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Feature of the Month

HomeFeature of the Month

It can be (unfortunately) easy to overlook Spain when it comes to wine. I mean, with France as your neighbor, it can be easy to get glanced over. But once you try a Spanish wine, it’s impossible to ignore or compare.             Spain is the third largest wine producer in the world, and has over one million acres of land dedicated to vineyards. It is an extremely diverse country, with over 60 different regional DOs producing various styles of wine. Some of these you may already know- Rioja, for instance, is renown for its powerful and high-end reds. Or the Rias Baixas, home to Albarino, a white wine that

This August, we’re forgoing some of our more traditional vacation spots in favor of a trip to Southern Italy. Is there any other way to end a summer? Italy is, and always has been, one of the most influential and powerful wine regions in the world. When we think of Italian wine, our minds will usually jump to Sangiovese from Tuscany, or perhaps Nebbiolo out of Piedmont.  Yes, these are delicious grapes from exceptional regions, but some of the best-hidden gems of Italy are coming from the Southern part of the country. Actually, the island of Sicily and the region of Puglia are the largest wine regions within

Over the course of the last ten years, wine lovers around the world have changed the way they look at rosé. No longer does a pink beverage attract a sideways glance from neighboring sippers. All "blush" wine was thought to be sticky sweet White Zinfandel or fruity wine coolers or umbrella drinks, but American consumers have finally come to know the joys of dry, refreshing, endlessly pleasurable pink wines from here and abroad! Not, by any means, a new phenomenon, the tradition of rosé stems from the south of France where the relatively inexpensive refreshers beat the Mediterranean heat with their bright acidity, delicate fruit and hints of herbs.

Spring has sprung, and you know what that means - it's porch pounding time! You know what we're talking about: that glorious season when you grab some plastic cups and best friends, head outside, and get into the most refreshing wines. Whether sitting on the porch with some blue crabs, or hanging out around the fire pit, you're bound to feel your thirst quenched with these porched pounders! It doesn't matter where the wine is from, or even the grape varietal. There are two main features that qualify a wine for Porch Pounder status: drinkability and value. By "drinkability," we mean something that goes down easy: smooth, low-tannin reds,

The Oregon Trail was a roughly 2,000-mile route from Independence, Missouri, to Oregon City, Oregon. Hundreds of thousands of American pioneers used this rather arduous path to emigrate west in the mid-1800s, passing through Kansas, Nebraska, Wyoming, and Idaho. Although all of these states make wines, the Pacific Northwest is where some of the country's finest wines are produced. The Pacific Northwest includes Washington, Oregon, Idaho (good for more than just potatoes, ladies!) and Canada's British Colombia, and turns out world class examples of classic varietals like Pinot Noir, Cabernet Sauvignon, Merlot, Syrah, Riesling and Pinot Gris, among others. The wines encompass a wide range of styles and stand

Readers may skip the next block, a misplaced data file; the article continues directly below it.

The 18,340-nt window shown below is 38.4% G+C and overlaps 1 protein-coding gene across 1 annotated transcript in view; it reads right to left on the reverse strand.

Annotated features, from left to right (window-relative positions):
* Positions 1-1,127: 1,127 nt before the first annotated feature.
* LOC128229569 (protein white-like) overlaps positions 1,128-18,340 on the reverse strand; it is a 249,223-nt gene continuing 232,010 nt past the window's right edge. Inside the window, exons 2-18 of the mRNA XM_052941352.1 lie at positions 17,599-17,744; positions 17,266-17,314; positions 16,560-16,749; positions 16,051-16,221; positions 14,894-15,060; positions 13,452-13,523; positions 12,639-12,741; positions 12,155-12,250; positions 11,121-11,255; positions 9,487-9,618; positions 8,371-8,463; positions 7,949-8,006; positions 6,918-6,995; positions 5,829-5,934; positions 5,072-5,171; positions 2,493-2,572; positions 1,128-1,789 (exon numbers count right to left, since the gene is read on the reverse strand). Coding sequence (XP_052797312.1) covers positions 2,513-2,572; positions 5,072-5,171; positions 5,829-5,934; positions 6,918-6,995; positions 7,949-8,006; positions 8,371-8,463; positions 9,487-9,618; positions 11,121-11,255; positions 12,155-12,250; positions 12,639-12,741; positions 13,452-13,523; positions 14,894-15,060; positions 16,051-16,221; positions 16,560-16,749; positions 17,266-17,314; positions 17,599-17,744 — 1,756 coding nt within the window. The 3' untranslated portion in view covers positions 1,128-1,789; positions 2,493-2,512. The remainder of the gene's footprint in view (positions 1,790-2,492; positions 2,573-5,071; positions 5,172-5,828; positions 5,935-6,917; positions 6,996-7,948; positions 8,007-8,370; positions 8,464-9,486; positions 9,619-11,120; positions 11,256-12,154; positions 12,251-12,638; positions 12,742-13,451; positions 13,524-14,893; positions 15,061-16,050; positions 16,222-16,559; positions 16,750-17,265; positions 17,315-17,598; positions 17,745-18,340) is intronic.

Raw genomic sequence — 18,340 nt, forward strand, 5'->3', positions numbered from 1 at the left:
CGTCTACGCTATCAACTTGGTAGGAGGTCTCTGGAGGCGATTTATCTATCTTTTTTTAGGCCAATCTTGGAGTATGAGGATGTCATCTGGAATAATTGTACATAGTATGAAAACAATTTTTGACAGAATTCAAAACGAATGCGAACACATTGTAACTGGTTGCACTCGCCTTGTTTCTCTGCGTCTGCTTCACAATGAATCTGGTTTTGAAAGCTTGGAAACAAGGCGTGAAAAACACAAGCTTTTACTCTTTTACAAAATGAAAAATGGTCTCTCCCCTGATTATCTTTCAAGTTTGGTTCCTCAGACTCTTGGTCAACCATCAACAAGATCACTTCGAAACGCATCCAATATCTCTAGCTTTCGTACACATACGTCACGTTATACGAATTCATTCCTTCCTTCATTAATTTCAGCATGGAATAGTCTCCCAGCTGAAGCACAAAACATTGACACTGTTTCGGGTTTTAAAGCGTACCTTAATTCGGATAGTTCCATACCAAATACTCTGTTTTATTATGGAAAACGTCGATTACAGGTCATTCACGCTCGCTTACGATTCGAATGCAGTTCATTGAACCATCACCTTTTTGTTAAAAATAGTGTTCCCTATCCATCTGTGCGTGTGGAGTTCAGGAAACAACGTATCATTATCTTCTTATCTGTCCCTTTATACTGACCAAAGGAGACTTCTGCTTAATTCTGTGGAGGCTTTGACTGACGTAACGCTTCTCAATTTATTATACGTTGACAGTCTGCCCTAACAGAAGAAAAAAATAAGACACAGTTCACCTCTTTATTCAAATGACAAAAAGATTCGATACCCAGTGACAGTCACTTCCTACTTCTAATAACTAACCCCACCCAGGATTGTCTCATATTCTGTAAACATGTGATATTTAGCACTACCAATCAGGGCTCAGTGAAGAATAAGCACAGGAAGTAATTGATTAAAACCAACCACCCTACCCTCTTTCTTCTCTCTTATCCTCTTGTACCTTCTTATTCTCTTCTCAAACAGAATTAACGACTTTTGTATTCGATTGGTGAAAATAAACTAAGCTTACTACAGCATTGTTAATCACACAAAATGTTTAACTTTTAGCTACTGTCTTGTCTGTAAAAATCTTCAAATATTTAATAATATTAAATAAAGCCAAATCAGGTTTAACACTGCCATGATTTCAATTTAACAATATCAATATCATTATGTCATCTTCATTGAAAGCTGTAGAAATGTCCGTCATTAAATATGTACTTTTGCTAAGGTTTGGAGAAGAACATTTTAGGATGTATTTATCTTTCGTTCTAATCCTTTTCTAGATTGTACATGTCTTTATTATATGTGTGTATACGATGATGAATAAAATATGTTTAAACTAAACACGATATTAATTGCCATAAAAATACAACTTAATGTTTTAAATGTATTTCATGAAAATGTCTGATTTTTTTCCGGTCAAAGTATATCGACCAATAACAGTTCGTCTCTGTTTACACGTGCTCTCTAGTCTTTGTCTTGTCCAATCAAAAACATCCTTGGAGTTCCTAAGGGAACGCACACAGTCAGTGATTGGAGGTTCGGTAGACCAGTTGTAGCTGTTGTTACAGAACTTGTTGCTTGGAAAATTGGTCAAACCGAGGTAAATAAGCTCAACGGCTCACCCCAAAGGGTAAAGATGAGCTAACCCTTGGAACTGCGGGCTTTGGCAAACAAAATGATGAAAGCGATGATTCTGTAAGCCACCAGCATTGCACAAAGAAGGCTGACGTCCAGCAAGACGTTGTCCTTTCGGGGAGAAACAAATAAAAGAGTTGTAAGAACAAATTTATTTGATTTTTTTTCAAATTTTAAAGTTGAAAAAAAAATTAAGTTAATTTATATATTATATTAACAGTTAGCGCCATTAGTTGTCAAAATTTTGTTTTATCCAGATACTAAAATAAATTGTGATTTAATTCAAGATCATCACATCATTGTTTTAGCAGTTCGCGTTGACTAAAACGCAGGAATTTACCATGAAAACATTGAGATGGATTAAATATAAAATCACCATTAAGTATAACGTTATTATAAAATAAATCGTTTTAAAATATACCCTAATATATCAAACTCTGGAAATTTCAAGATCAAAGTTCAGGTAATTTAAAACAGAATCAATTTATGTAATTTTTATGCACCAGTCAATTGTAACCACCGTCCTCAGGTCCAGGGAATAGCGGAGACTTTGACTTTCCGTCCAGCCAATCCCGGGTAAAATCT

February's here, which means it's cold outside. How better to warm up than with a big, bold red? We're thinking Malbec is the perfect winter companion. Malbec is a high-quality grape capable of demonstrating a variety of characteristics, from medium-bodied and red-fruited to dark and smoky with loads of spice. Although Malbec is one of the five Bordeaux varietals (along with Cabernet Sauvignon, Cabernet Franc, Merlot and Petit Verdot), it is most recognizable as a wine from Argentina, where it is the most widely planted grape in the region. Time to get ready for some bold, rich, juicy Malbec! About the Grape When folks think about Malbec, they immediately associate the

How do you make pizza- a near perfect food- even better? Wine, of course! What you sip on with your pizza can be determined by the toppings. From meat lovers, to BBQ chicken, to Hawaiian pineapple and ham – there are a multitude of wines that will match. Cheese Pizza: For the pizza minimalist, a slice of plain cheese is a classic comfort food. The red sauce will be the main focus point when wine pairing because of the acidity and intense flavor. You don’t need to get too complicated – a wine that is simple and pure will complement the basic slice of pizza just fine. Suggestions: Montepulciano d’

Ah, Italia! One of the world's leading producers of wine, Italy is unique among wine regions because vines are cultivated nearly everywhere in the country. We often associate Italy with red wines – Chianti, Brunello, Barolo, Valpolicella – but the country’s white wines are as diverse as their reds.   The range of Italian whites is rather staggering, and range from top quality sparkling wines, to beautifully balanced dry wines and rich dessert wines. There is certainly an Italian white for every occasion. Too often when we think about Italian whites, we think Prosecco and Pinot Grigio. While they are important to the Italian wine scene, they are not Italy’s

Most of the time, we spend each month discussing a specific varietal or region. However, this month we are going to do something a little different, but is so perfectly in line with the message of Girls on Grapes – celebrate the history of women as winemakers! Some of the world’s top winemakers are women – join us this month as we find out why. Women, as they do in most industries, have a long history of innovation in both the vineyard and the cellar for as long as wine has been made.  This month, our featured winemakers come to us from around the globe – from California to